Wednesday, October 18, 2017

2017 FRUA Young Adult Membership – Webinars!

Join as a FRUA Young Adult by Oct. 22 to access a Webinar created especially for you!

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October marks the first of many FRUA YA special membership benefits – "Adoption: the Identity Project", a webinar made by and for young adults, is produced by Adoption Learning Partners and made available by a partnership between FRUA and ALP.

FRUA’s new young adult membership, is specifically targeted to the needs and interests of young adults adopted from the 32 countries of the former Soviet bloc which FRUA INC serves.
Join by October 22, and receive free access to the Webinar. Then on November 5, join our FRUA Young adult leaders, Paul Jones and Stephan Petryczka, in the first FRUA YA national conference call. They want your input to plan future YA events, and will discuss upcoming orphan support efforts, which will become a service project directed by our young adults.

Don’t wait! If you are adopted and age 21 or older, join now! Or if you have an adopted young adult age 21 or older — tell them to join now!

Annual membership is just $10 – but the hope help and community of a FRUA YA membership will be priceless. To learn more about the benefits of the FRUA YA membership, follow this link:  Young Adult Membership

Or, to go directly to the YA Membership Application Form, click YA Application.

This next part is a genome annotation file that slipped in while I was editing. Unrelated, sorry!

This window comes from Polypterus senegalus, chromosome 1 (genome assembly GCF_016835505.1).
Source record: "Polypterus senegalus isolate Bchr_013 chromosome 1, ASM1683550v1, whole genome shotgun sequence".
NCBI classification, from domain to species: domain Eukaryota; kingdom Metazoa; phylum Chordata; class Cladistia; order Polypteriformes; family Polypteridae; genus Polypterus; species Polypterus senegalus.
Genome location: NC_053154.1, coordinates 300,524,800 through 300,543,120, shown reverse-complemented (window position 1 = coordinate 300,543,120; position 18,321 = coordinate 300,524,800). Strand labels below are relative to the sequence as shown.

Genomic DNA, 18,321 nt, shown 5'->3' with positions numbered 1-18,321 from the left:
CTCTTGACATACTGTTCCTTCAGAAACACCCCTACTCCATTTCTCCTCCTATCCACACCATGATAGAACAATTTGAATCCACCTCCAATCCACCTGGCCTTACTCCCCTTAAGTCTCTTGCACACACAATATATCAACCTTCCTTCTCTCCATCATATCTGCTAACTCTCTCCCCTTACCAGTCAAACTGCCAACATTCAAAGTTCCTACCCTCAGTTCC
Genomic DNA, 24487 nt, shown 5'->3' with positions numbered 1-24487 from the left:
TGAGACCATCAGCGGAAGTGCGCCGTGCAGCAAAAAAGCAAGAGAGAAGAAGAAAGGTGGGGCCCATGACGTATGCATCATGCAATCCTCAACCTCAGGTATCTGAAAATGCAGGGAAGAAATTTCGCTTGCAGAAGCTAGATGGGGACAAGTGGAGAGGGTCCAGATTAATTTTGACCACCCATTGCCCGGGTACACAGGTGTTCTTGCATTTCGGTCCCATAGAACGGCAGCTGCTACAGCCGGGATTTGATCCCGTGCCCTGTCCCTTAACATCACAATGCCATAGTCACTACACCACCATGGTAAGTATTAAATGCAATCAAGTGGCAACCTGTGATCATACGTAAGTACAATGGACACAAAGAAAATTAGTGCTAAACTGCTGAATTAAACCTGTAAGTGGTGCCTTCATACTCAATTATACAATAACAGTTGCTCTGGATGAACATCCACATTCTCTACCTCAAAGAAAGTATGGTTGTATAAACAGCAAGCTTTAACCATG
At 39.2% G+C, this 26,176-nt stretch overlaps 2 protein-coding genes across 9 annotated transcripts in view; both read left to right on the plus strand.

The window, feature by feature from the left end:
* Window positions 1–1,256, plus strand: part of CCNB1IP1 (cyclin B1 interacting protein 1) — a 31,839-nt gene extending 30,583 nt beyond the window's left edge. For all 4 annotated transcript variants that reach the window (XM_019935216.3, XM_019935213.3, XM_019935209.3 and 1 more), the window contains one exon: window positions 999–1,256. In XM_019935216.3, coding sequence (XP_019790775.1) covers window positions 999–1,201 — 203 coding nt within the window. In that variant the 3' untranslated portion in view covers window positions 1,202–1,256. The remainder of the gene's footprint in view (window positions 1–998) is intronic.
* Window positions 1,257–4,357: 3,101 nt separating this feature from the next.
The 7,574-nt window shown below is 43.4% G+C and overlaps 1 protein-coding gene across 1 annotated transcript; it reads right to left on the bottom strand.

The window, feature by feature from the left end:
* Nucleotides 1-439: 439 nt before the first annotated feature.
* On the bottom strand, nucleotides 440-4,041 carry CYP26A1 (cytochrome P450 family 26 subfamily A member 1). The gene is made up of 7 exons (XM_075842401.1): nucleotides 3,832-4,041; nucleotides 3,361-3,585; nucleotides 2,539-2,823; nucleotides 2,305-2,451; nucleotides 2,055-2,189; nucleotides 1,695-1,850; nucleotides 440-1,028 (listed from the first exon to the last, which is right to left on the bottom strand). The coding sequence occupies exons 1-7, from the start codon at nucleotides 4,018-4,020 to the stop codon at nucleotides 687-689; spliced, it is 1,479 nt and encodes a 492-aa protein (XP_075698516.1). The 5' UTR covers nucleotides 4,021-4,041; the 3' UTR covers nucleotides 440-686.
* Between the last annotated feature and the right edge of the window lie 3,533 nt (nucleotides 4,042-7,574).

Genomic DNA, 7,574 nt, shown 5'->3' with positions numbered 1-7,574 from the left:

Looking forward to a growing FRUA YA community!

The FRUA National Board of Directors

Families for Russian and Ukrainian Adoption, Including Neighboring Countries Hope, Help and Community for Adoptive Families

Monday, October 2, 2017

Supporting Military Families in Adoption, by Laura Beauvais

By Laura Beauvais
military-information

Military families have the potential to be outstanding adoptive families. They often have an incredible support network of friends. Military families tend to be flexible and adaptable and those are qualities that can help make great parents. The installments, where they often live, usually provide no-cost health care, including occupational, physical, and speech therapy, as well as counseling. Dental and vision care are usually provided with a co-pay. Even when military personnel move, the support systems are similar in the next location, so these families do not have to “relearn” what is available at the next location. If an adopted child has serious needs that cannot be met at an installation’s facilities, the military parent cannot be transferred to that installation, as outlined in the Exceptional Family Member Program.

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Ukraine: Missing Post Adoption Report Notice

This Adoption Notice is a reminder to adoption service providers and adoptive parents of Ukraine’s post-adoption reporting requirements. In accordance with the Ukrainian Family Code, all parents who adopt children from Ukraine must provide post-adoption reports every year for the first three years after the adoption is finalized, and then once every three years until the child turns 18. This reporting must include information on the general welfare, education, upbringing, and health of the child. For more information about the contents of the reports, please visit the Ministry for Foreign Affair’s web page. You may also access the report from this link.

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